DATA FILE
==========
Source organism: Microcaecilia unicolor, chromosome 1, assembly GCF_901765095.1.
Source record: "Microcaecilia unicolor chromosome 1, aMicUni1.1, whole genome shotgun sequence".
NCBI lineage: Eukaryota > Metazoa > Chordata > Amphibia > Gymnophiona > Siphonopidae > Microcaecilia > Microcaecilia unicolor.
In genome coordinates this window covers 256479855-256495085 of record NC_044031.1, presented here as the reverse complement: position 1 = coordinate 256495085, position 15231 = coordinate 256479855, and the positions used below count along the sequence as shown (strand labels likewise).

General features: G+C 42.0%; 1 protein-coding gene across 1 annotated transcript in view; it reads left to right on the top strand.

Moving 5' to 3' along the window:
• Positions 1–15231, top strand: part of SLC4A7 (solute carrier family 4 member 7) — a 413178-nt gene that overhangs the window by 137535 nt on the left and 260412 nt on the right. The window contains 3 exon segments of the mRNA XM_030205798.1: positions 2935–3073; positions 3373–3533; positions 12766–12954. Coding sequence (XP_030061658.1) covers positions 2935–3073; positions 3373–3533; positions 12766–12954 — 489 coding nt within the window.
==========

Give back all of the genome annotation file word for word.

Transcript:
Source organism: Microcaecilia unicolor, chromosome 1, assembly GCF_901765095.1.
Source record: "Microcaecilia unicolor chromosome 1, aMicUni1.1, whole genome shotgun sequence".
NCBI lineage: Eukaryota > Metazoa > Chordata > Amphibia > Gymnophiona > Siphonopidae > Microcaecilia > Microcaecilia unicolor.
In genome coordinates this window covers 256479855-256495085 of record NC_044031.1, presented here as the reverse complement: position 1 = coordinate 256495085, position 15231 = coordinate 256479855, and the positions used below count along the sequence as shown (strand labels likewise).

General features: G+C 42.0%; 1 protein-coding gene across 1 annotated transcript in view; it reads left to right on the top strand.

Moving 5' to 3' along the window:
• Positions 1–15231, top strand: part of SLC4A7 (solute carrier family 4 member 7) — a 413178-nt gene that overhangs the window by 137535 nt on the left and 260412 nt on the right. The window contains 3 exon segments of the mRNA XM_030205798.1: positions 2935–3073; positions 3373–3533; positions 12766–12954. Coding sequence (XP_030061658.1) covers positions 2935–3073; positions 3373–3533; positions 12766–12954 — 489 coding nt within the window.